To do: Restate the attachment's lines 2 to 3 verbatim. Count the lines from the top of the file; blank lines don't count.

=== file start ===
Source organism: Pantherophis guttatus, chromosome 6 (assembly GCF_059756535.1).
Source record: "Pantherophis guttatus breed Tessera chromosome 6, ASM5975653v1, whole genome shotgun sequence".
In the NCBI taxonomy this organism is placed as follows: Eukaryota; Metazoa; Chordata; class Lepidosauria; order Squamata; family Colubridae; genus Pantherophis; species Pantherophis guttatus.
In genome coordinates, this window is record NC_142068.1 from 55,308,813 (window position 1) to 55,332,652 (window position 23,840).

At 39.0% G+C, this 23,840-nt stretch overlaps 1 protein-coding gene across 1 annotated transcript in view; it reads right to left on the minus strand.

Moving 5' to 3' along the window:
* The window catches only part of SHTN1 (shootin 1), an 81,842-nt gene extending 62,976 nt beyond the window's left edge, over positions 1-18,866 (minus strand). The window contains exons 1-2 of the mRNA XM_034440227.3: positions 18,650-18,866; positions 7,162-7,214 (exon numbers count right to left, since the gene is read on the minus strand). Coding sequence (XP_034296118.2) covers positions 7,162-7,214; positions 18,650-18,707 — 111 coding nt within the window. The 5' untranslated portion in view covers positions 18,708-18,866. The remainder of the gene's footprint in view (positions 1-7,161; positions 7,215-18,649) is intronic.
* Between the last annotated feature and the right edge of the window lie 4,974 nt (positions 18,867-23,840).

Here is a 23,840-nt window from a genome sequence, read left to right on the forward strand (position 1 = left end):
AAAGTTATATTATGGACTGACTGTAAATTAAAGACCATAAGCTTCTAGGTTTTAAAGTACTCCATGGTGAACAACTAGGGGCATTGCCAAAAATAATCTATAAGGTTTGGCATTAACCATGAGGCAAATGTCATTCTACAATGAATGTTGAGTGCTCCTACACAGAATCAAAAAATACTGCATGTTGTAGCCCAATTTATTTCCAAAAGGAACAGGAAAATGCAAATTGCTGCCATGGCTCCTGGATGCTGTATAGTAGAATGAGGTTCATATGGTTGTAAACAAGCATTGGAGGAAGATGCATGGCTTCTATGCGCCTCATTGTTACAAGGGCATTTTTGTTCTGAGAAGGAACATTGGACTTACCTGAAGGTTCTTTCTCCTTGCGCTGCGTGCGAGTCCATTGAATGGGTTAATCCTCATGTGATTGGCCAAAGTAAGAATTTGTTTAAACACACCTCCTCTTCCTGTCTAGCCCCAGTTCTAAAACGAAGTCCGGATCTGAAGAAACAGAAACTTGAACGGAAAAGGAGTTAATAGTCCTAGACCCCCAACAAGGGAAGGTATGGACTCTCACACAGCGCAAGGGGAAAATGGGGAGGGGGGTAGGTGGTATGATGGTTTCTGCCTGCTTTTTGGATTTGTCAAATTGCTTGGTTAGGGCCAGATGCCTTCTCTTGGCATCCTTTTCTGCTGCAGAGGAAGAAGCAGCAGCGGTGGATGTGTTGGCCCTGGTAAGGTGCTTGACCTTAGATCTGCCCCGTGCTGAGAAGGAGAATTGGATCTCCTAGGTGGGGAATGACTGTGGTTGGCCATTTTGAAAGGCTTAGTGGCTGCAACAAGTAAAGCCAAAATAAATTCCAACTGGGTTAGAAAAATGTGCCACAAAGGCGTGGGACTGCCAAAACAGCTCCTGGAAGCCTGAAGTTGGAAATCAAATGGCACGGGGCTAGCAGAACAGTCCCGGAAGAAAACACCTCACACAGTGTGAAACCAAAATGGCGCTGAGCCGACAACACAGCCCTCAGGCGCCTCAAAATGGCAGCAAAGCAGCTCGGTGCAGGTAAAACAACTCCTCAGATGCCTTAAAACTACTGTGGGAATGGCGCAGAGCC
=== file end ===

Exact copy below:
Source record: "Pantherophis guttatus breed Tessera chromosome 6, ASM5975653v1, whole genome shotgun sequence".
In the NCBI taxonomy this organism is placed as follows: Eukaryota; Metazoa; Chordata; class Lepidosauria; order Squamata; family Colubridae; genus Pantherophis; species Pantherophis guttatus.